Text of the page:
Cultural Appropriation in Fashion: An Ugly Problem
By Ariel Beccia--The fashion industry is notorious for pushing boundaries – and making some serious blunders along the way. Whether it’s a lack of diversity on the catwalk or hyper-sexualized images of women in magazines, it seems as though there’s a new controversy with every season.
Most recently, it’s the products of the industry – the clothes, shoes, accessories, etc. – that have been subject to critique. Cultural appropriation is a term that has been gaining attention as designers find “inspiration” from other cultures in a less than tactful manner, and the offenses have been a-plenty lately.
Looking back at major fashion events is uncomfortable, to say the least. There was DSquared2’s fall collection of jackets adorned with indigenous patterns entitled “DSquaw,” a reference to a derogatory term for a North American woman or wife. Then Elle Canada declared the dashiki the “newest it-item of note,” perhaps forgetting the item has been worn for centuries in parts of Africa and has symbolic connotations. And it wasn’t just designers appropriating cultural fashion. Miley Cyrus has donned dreadlocks, Selena Gomez a bindi and Kylie Jenner cornrows, despite the fact that none of these woman have any ties to the cultures from which these styles originated.
What does it mean when someone wears an item from a different culture? Actress Amandla Stenberg posted an incredibly smart video that sums up the issue. She explains, “Appropriation occurs when a style leads to racist generalizations or stereotypes where it originated, but is deemed as high-fashioned cool or funny when the privileged take it for themselves.” These sentiments parallel Nicki Minaj’s backlash against Miley’s hairstyle, saying “If you want to enjoy our culture and our lifestyle … then you should also want to know what affects us, what is bothering us, what we feel is unfair to us.” That is what it boils down to: cultural appropriation reduces important cultural items to fashion trends for the masses, devoid of context or meaning.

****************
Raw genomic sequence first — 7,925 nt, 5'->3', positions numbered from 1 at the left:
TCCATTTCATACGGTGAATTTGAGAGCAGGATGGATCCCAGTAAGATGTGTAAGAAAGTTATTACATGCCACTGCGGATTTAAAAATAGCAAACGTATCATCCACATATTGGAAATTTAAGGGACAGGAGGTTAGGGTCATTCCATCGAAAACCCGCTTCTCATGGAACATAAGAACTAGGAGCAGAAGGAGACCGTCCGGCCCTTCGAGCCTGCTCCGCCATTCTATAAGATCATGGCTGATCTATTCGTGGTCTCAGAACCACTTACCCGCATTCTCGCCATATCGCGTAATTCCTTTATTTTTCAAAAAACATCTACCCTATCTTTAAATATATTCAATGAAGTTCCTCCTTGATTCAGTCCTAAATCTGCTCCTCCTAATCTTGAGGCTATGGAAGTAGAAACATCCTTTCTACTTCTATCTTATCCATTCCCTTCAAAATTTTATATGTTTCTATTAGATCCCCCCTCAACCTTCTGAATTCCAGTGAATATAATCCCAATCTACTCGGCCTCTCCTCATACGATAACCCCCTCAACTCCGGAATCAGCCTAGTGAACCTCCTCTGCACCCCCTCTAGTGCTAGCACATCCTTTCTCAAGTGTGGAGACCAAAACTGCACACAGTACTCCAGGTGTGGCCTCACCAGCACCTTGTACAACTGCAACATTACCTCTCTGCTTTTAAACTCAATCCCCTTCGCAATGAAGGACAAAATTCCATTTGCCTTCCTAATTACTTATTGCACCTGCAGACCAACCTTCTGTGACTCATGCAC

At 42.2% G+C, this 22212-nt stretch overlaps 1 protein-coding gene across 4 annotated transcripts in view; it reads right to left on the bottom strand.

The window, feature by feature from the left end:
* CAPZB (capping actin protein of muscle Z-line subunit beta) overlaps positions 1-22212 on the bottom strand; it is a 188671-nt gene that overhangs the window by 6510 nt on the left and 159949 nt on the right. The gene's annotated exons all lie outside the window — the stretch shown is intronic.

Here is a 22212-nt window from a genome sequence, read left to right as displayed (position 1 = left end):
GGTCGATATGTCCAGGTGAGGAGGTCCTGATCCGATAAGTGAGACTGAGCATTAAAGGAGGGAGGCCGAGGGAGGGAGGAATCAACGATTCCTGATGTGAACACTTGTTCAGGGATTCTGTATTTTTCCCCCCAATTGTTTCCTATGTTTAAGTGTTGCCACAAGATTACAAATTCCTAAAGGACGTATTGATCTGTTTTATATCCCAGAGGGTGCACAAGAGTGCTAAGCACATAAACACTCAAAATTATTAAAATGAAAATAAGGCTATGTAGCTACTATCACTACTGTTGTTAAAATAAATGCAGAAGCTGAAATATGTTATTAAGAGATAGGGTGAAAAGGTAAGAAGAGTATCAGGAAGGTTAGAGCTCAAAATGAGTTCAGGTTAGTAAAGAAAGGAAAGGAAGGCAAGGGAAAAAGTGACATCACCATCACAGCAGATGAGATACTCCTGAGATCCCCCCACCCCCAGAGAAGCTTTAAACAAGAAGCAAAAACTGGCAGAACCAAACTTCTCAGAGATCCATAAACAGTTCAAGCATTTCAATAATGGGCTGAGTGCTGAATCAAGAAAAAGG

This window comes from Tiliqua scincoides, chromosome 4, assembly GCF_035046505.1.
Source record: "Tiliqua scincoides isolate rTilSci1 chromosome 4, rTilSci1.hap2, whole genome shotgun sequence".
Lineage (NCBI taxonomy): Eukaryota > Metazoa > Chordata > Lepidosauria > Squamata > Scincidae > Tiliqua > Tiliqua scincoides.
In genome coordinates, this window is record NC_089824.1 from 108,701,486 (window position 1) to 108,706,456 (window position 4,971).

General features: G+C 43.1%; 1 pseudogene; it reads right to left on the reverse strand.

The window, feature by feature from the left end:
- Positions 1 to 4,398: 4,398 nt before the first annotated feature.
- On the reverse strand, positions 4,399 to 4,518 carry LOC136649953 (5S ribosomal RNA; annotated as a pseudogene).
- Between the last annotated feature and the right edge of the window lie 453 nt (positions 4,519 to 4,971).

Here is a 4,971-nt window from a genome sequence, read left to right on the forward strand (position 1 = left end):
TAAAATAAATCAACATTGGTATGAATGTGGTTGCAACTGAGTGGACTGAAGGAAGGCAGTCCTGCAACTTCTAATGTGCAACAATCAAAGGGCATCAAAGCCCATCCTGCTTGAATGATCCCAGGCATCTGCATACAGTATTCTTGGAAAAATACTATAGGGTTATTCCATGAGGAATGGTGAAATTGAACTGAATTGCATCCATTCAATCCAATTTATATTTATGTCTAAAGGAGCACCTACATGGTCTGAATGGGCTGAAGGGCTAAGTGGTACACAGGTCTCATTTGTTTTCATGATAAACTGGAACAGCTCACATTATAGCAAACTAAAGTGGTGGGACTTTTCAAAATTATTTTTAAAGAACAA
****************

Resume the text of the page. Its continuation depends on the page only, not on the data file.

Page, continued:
So, should we never wear items inspired by other cultures, instead sourcing inspiration solely from one’s own roots? Not necessarily. There are issues, too, in overzealous accusations of cultural appropriation, which has been called a paternalistic guarding of cultures. After all, in today’s world, the sharing of traditions can be understood as a key component in what brings us together as a multicultural, globalized society. But there is a difference between cultural appropriation and cultural appreciation. The former is defined by a lack of knowledge and/or respect for the cultures from which one borrows, while the latter involves mutual benefits, transforming borrowing into a cultural exchange.
What does this look like? As Maisha Z. Johnson wrote in a piece for Everyday Feminism:
“…you could support a Navajo artist by purchasing designs directly from them. You could wear a South Asian bindi when invited to do at an Indian festival. You could research the meaning of Japanese décor and honor that meaning when you include those items in your home.”
These actions, by maintaining the meaning and context of these items, are respectful. More importantly, they foster an increased understanding of the traditions and cultures from which these styles come from. This is compassionate fashion. Dream-catcher earrings, feathered headbands or “tribal print” pants from the mall – not so much.